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RENEE MONTAGNE, host:

Lady Macbeth famously tried to clean her conscience by rubbing invisible blood stains off her hands. Well, Shakespeare was on to something. Hand washing can ease psychological turmoil. NPR's Nell Greenfieldboyce reports that soaping up may help us feel better about choices we've made.

NELL GREENFIELDBOYCE: A few years ago, scientists discovered the Macbeth effect. Hand cleaning seemed to ease the guilt people felt after being asked to recall something unethical they'd done in the past. This fascinated Spike Lee. He's a psychology researcher at the University of Michigan, who wondered if hand washing could influence emotions beyond a sense of moral purity. After all, people have this idea of starting over with a clean slate.

Mr. SPIKE LEE (Researcher, University of Michigan): Maybe there's a broader phenomenon here. Anything from the past, any kind of negative emotional experiences, might be washed away.

GREENFIELDBOYCE: He and a colleague named Norbert Schwarz decided to see if they could wash away one kind of bad feeling: the lingering unease we feel after being forced to choose between two attractive options.

Lee says psychologists know that people usually try to soothe this inner conflict by later exaggerating the positive aspects of whatever it is they chose.

Mr. LEE: In other words, after they make the choice, they will like a chosen option more than before the choice.

GREENFIELDBOYCE: The researchers figured that people wouldn't need to do this kind of justification if hand washing could relieve their tension instead. To test this idea, the researchers first asked students to rate a list of music CDs. They then offered the students two of the CDs and told them to select one as take-home gift.

Afterwards, some students lathered up with soap. Others only looked at the soap or sniffed it.

As the researchers had suspected, those left with dirty hands later gave their chosen CD a higher score than they had on the initial ranking. But the hand washers didn't.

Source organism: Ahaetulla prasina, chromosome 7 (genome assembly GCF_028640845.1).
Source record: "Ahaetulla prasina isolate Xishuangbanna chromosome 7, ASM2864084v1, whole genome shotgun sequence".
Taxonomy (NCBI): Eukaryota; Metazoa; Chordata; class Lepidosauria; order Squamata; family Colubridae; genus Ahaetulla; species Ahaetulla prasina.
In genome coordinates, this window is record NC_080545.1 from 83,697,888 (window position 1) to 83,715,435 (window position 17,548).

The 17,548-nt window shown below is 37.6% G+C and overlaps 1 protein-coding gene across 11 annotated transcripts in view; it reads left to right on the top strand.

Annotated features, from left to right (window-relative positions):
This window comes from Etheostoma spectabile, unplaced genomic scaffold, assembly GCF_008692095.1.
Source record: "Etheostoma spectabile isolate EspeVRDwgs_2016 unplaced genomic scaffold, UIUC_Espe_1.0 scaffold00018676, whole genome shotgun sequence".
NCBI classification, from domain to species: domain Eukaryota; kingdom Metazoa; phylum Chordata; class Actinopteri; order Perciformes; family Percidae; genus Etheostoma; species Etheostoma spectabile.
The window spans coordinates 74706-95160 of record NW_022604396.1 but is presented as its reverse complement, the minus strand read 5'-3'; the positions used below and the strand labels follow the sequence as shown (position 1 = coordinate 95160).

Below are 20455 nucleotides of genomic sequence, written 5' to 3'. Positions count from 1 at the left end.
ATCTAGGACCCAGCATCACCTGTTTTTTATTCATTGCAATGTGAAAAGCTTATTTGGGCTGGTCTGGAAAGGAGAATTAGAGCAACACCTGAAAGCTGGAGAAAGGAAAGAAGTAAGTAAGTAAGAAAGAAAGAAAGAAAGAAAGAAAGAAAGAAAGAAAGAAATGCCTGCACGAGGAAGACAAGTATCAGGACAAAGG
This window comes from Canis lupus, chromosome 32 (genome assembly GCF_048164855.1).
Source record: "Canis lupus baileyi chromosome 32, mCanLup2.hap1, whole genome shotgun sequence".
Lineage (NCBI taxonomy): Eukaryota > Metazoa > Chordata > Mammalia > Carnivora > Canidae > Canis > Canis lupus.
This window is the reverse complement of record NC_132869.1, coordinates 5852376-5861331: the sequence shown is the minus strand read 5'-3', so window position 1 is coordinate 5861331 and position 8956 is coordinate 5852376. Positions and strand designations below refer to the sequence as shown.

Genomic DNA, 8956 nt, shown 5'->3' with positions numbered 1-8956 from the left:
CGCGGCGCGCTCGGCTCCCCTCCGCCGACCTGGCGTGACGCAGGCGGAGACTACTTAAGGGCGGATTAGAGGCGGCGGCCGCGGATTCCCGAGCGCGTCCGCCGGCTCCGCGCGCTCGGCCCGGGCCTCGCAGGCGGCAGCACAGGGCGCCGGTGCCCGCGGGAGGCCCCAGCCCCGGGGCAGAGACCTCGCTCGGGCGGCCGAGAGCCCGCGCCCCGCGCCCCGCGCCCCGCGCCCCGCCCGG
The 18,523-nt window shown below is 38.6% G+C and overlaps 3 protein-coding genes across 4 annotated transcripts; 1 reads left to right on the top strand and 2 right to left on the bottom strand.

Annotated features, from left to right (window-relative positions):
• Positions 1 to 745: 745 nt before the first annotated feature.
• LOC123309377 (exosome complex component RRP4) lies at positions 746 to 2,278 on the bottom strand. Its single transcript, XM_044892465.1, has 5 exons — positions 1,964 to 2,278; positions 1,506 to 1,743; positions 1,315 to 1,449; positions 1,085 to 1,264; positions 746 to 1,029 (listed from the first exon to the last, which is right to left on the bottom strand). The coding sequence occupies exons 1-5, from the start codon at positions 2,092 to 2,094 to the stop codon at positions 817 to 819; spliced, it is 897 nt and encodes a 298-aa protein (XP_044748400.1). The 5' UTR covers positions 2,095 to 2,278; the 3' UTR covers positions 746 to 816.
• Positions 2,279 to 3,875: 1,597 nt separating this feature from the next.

Mr. LEE: They feel no need at all to justify the choice.

GREENFIELDBOYCE: They hand washers ranked their chosen CD pretty much as they had before.

In the journal Science, the researchers report that they saw the same effect in a similar experiment that let people use antiseptic wipes.

Mr. NORBERT SCHWARZ (University of Michigan): Apparently you do not need water and soap.

GREENFIELDBOYCE: Norbert Schwarz says, on the one hand - so to speak -washing may help decision makers by rinsing away mental turmoil, but on the other hand...

Mr. SCHWARZ: We may not do you a favor when you wash your hands and you're not doing that cognitive work to make your decisions appear in the best possible light.

GREENFIELDBOYCE: Schwarz says it may be that if people don't justify their choices, they may end up feeling more remorse in the long run.

Nell Greenfieldboyce, NPR News.

MONTAGNE: And we've been hearing a lot about bad water this week water covered in oil, threatening the shores of Louisiana, Florida, Alabama and Mississippi, water washing away lives and music in Nashville.

So we thought we'd end the week on a more hopeful note this classic sung by Johnny Cash.

(Soundbite of song, "Bridge Over Troubled Water")

Mr. JOHNNY CASH (Singer): (Singing) When times get rough and friends just can't be found, like a bridge over troubled water I will lay me down. Like a bridge over troubled water, I will lay me down. When you're down and out...

MONTAGNE: This is NPR News.

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